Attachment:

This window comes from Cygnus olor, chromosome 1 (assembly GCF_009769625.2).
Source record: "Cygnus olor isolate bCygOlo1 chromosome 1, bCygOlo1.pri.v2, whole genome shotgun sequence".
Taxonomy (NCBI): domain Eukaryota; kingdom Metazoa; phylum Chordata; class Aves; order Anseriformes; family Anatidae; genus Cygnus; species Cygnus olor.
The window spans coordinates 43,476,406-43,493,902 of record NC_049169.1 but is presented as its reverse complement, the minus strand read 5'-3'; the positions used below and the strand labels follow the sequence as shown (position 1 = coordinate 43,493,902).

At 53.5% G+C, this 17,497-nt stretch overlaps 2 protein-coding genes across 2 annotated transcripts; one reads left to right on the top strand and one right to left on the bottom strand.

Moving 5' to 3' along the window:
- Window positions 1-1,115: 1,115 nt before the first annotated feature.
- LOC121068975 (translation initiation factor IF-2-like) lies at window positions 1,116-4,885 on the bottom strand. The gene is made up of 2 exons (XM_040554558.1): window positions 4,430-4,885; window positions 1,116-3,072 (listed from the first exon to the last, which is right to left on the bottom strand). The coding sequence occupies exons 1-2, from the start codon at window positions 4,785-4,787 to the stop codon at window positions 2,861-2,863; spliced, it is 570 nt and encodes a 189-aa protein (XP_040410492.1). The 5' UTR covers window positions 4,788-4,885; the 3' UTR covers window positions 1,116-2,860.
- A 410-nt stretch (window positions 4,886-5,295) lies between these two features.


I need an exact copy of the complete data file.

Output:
This window comes from Cygnus olor, chromosome 1 (assembly GCF_009769625.2).
Source record: "Cygnus olor isolate bCygOlo1 chromosome 1, bCygOlo1.pri.v2, whole genome shotgun sequence".
Taxonomy (NCBI): domain Eukaryota; kingdom Metazoa; phylum Chordata; class Aves; order Anseriformes; family Anatidae; genus Cygnus; species Cygnus olor.
The window spans coordinates 43,476,406-43,493,902 of record NC_049169.1 but is presented as its reverse complement, the minus strand read 5'-3'; the positions used below and the strand labels follow the sequence as shown (position 1 = coordinate 43,493,902).

At 53.5% G+C, this 17,497-nt stretch overlaps 2 protein-coding genes across 2 annotated transcripts; one reads left to right on the top strand and one right to left on the bottom strand.

Moving 5' to 3' along the window:
- Window positions 1-1,115: 1,115 nt before the first annotated feature.
- LOC121068975 (translation initiation factor IF-2-like) lies at window positions 1,116-4,885 on the bottom strand. The gene is made up of 2 exons (XM_040554558.1): window positions 4,430-4,885; window positions 1,116-3,072 (listed from the first exon to the last, which is right to left on the bottom strand). The coding sequence occupies exons 1-2, from the start codon at window positions 4,785-4,787 to the stop codon at window positions 2,861-2,863; spliced, it is 570 nt and encodes a 189-aa protein (XP_040410492.1). The 5' UTR covers window positions 4,788-4,885; the 3' UTR covers window positions 1,116-2,860.
- A 410-nt stretch (window positions 4,886-5,295) lies between these two features.